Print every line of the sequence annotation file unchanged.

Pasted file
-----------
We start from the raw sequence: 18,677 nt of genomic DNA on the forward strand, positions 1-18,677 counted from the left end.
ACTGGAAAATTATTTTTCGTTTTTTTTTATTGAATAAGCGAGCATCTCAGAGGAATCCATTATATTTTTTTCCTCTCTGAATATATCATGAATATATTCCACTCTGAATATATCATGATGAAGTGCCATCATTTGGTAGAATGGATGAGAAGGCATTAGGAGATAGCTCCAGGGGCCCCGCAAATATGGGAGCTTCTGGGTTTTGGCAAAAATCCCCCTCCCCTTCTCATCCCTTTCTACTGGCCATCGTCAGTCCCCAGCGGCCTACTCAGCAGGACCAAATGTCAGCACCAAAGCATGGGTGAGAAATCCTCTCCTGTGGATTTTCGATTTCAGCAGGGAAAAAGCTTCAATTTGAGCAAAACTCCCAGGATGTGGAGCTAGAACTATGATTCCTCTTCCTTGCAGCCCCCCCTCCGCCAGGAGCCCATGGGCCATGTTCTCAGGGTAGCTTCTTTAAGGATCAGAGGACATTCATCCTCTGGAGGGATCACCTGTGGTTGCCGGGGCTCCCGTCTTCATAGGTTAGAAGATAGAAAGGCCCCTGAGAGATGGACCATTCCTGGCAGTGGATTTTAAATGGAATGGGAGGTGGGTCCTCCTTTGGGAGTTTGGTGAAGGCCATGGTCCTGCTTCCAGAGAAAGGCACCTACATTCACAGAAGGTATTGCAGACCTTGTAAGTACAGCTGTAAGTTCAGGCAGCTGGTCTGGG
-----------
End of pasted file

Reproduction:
We start from the raw sequence: 18,677 nt of genomic DNA on the forward strand, positions 1-18,677 counted from the left end.
ACTGGAAAATTATTTTTCGTTTTTTTTTATTGAATAAGCGAGCATCTCAGAGGAATCCATTATATTTTTTTCCTCTCTGAATATATCATGAATATATTCCACTCTGAATATATCATGATGAAGTGCCATCATTTGGTAGAATGGATGAGAAGGCATTAGGAGATAGCTCCAGGGGCCCCGCAAATATGGGAGCTTCTGGGTTTTGGCAAAAATCCCCCTCCCCTTCTCATCCCTTTCTACTGGCCATCGTCAGTCCCCAGCGGCCTACTCAGCAGGACCAAATGTCAGCACCAAAGCATGGGTGAGAAATCCTCTCCTGTGGATTTTCGATTTCAGCAGGGAAAAAGCTTCAATTTGAGCAAAACTCCCAGGATGTGGAGCTAGAACTATGATTCCTCTTCCTTGCAGCCCCCCCTCCGCCAGGAGCCCATGGGCCATGTTCTCAGGGTAGCTTCTTTAAGGATCAGAGGACATTCATCCTCTGGAGGGATCACCTGTGGTTGCCGGGGCTCCCGTCTTCATAGGTTAGAAGATAGAAAGGCCCCTGAGAGATGGACCATTCCTGGCAGTGGATTTTAAATGGAATGGGAGGTGGGTCCTCCTTTGGGAGTTTGGTGAAGGCCATGGTCCTGCTTCCAGAGAAAGGCACCTACATTCACAGAAGGTATTGCAGACCTTGTAAGTACAGCTGTAAGTTCAGGCAGCTGGTCTGGG